A BRIEF LOOK INTO MICHIGAN’S ECONOMY AND THE EFFECTS OF INVASIVE SPECIES
Michigan is proudly known for its extensive outdoor recreational opportunities and tourist destinations spanning across both the Lower and Upper Peninsulas. Each year visitor spending brings in over $17 billion dollars, which supports over 150,000 jobs in the state alone. With visitors traveling in from all parts of the world, the pathways for invasive species continues to grow and threaten Michigan’s natural resources. Invasive species impact the use and beauty of Michigan’s trails, parks, and shorelines, along with affecting the native fisheries and wildlife, agricultural and forestry industries, and much, much more.
(Photo: European Frogbit chokes a wetland surface at Nayanquing Point State Wildlife Area)
With almost 3.9 million acres of state forests and another 750,000 acres of other state-managed lands, Michigan has the largest state-owned forest recreation system east of the Mississippi, which includes over 150 state campgrounds, more than 100 state game and wildlife areas open to hunting, thousands of miles of trails for hiking and wildlife observation, and 7,500 miles of river for fishing, canoeing, and kayaking, not to mention our hundreds of miles of Great Lake shorelines. Each acre of this land contributes to the spending
Michigan’s forest products industry boosts the state’s economy by roughly $17.8 billion annually, which supports nearly 87,000 jobs statewide. Invasive forest pests kill native trees and have significant impacts on the value of timber resources, urban properties, and on the forest itself. Each year the state is spending an estimated $15.9 million on treatment projects dealing with the emerald ash borer alone.
The agricultural industry, such as farm commodities, contribute another $13 billion annually to the states economy. Michigan has the second highest crop diversity yield in the United States. As of now the state has identified 19 invasive agricultural pests that threaten crop yields, and that number is estimated to continue climbing. Invasive species are having a strong impact on the farming communities, yield production has decreased and there has been an increase in pesticide use, which can have significant impacts on nutrient runoff into the waterways, affecting fish and aquatic habitats.
Michigan’s landscapes provide invaluable economic, cultural, ecological, and recreational resources that are continuously being threatened by the growing invasive species problem. Economically we’re seeing impacts that range from decreased value in timber and loss in production, decreased tourism and opportunity for wildlife observation. We’ve seen a decrease in urban forests, which accounts for losses in thermal cooling, increased rainwater runoff, and loss of green infrastructure. Along with impacts on hunting opportunities and loss or impaired trail use, and decreased aesthetic value for both nature observation and quality and value of real estate including residential housing.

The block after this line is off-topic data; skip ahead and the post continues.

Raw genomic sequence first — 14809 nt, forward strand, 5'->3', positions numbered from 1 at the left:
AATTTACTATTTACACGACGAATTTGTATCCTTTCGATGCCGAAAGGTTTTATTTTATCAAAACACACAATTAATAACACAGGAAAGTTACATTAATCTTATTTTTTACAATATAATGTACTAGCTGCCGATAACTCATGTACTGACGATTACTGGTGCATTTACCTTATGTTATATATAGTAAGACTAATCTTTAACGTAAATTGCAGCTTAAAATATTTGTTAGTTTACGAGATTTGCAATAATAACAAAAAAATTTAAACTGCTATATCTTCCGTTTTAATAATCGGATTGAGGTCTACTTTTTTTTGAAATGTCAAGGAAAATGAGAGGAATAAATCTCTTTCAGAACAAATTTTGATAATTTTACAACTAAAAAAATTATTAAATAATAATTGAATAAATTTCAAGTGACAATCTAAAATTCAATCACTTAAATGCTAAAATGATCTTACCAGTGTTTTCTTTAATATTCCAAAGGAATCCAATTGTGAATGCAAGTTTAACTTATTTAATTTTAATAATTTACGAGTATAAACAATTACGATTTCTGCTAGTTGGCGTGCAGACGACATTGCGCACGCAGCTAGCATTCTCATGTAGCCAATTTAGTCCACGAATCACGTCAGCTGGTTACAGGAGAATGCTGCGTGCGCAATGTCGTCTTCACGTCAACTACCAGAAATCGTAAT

Right now the States management plan and best strategy for dealing with terrestrial invasive species is prevention. By focusing on prevention methods, it allows for intervention before resources are damaged. Which saves on detection and costly treatment plans to eradicate or control an invasive. The most effective management method in prevention combines both identifying species that pose threats to the natural resources and determining the pathways through which these species are introduced, so that way those pathways can be blocked. By focusing on pathways we can reduce the risk of exposing new threats to our States natural resources.
As these pathways are continuously being explored, we can help stop the spread of invasive species by remembering a few simple rules. Clean your gear. Whether you’ve been hiking in the U.P. all weekend or have been out enjoying one of the many waterways that Michigan has to offer it’s important to remember to clean your gear after every use. It doesn’t matter if it’s a fishing pole, hiking boots and gear, or even your kayak. By cleaning your gear you’re preventing the spread of potential invasive’s from one area to another. It’s also important to remember to not move items from one region to another. Don’t move firewood or uncertified hay from area to area, and try keeping gardens from obtaining ornamental species. Humans are the number one cause for long distance spread of invasive species. By keeping your garden planted with native species you’re not only protecting our resources but you’re also providing a fruitful habitat for surrounding wildlife.
By being informed and aware of the pathways of spread, we can all help protect Michigan’s vast array of habitats and the we can help keep the water ways and Great Lakes clean and clear of invasive’s. In return visitors from all over the world can continue to explore Michigan’s great outdoor heritage, and keep the Michigan economy rolling.
This article is part of the ongoing series on invasive species funded in part with funds from the Michigan Invasive Species Grant Program through the Department of Natural Resources, Environmental Quality, and Agriculture and Rural Development.
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